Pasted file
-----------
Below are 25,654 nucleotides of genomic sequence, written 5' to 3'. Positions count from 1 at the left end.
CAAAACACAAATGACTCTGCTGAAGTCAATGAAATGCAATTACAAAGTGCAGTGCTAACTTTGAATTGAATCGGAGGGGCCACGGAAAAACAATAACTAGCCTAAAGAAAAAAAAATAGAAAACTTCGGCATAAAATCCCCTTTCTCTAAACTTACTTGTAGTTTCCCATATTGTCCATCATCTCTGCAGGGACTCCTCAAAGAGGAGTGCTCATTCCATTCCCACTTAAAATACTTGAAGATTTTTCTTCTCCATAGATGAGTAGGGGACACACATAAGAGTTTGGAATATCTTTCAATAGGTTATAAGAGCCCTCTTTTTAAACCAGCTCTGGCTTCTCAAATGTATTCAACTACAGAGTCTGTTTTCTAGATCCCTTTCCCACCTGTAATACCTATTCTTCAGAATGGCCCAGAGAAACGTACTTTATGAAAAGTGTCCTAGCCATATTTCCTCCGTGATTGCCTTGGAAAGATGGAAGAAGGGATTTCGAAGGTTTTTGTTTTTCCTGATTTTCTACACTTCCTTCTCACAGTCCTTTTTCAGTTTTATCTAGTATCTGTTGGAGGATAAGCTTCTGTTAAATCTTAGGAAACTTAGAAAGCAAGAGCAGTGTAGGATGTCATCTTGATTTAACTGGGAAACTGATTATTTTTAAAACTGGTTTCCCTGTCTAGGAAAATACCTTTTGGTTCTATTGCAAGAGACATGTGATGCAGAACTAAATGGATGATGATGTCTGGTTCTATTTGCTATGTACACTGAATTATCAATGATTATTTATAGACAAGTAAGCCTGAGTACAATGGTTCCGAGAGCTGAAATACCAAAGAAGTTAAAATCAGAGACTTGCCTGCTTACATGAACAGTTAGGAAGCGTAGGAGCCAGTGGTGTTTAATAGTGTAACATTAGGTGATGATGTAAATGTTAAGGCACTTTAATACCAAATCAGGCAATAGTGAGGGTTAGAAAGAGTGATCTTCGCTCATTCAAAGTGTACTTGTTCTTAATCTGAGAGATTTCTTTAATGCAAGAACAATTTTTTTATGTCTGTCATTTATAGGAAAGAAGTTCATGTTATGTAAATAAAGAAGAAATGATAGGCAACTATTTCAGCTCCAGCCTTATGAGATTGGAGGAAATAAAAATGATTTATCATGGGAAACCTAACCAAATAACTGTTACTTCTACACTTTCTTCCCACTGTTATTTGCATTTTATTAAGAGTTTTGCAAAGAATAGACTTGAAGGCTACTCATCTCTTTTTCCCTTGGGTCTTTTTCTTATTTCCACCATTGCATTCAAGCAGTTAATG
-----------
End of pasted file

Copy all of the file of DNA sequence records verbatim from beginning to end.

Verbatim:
Below are 25,654 nucleotides of genomic sequence, written 5' to 3'. Positions count from 1 at the left end.
CAAAACACAAATGACTCTGCTGAAGTCAATGAAATGCAATTACAAAGTGCAGTGCTAACTTTGAATTGAATCGGAGGGGCCACGGAAAAACAATAACTAGCCTAAAGAAAAAAAAATAGAAAACTTCGGCATAAAATCCCCTTTCTCTAAACTTACTTGTAGTTTCCCATATTGTCCATCATCTCTGCAGGGACTCCTCAAAGAGGAGTGCTCATTCCATTCCCACTTAAAATACTTGAAGATTTTTCTTCTCCATAGATGAGTAGGGGACACACATAAGAGTTTGGAATATCTTTCAATAGGTTATAAGAGCCCTCTTTTTAAACCAGCTCTGGCTTCTCAAATGTATTCAACTACAGAGTCTGTTTTCTAGATCCCTTTCCCACCTGTAATACCTATTCTTCAGAATGGCCCAGAGAAACGTACTTTATGAAAAGTGTCCTAGCCATATTTCCTCCGTGATTGCCTTGGAAAGATGGAAGAAGGGATTTCGAAGGTTTTTGTTTTTCCTGATTTTCTACACTTCCTTCTCACAGTCCTTTTTCAGTTTTATCTAGTATCTGTTGGAGGATAAGCTTCTGTTAAATCTTAGGAAACTTAGAAAGCAAGAGCAGTGTAGGATGTCATCTTGATTTAACTGGGAAACTGATTATTTTTAAAACTGGTTTCCCTGTCTAGGAAAATACCTTTTGGTTCTATTGCAAGAGACATGTGATGCAGAACTAAATGGATGATGATGTCTGGTTCTATTTGCTATGTACACTGAATTATCAATGATTATTTATAGACAAGTAAGCCTGAGTACAATGGTTCCGAGAGCTGAAATACCAAAGAAGTTAAAATCAGAGACTTGCCTGCTTACATGAACAGTTAGGAAGCGTAGGAGCCAGTGGTGTTTAATAGTGTAACATTAGGTGATGATGTAAATGTTAAGGCACTTTAATACCAAATCAGGCAATAGTGAGGGTTAGAAAGAGTGATCTTCGCTCATTCAAAGTGTACTTGTTCTTAATCTGAGAGATTTCTTTAATGCAAGAACAATTTTTTTATGTCTGTCATTTATAGGAAAGAAGTTCATGTTATGTAAATAAAGAAGAAATGATAGGCAACTATTTCAGCTCCAGCCTTATGAGATTGGAGGAAATAAAAATGATTTATCATGGGAAACCTAACCAAATAACTGTTACTTCTACACTTTCTTCCCACTGTTATTTGCATTTTATTAAGAGTTTTGCAAAGAATAGACTTGAAGGCTACTCATCTCTTTTTCCCTTGGGTCTTTTTCTTATTTCCACCATTGCATTCAAGCAGTTAATG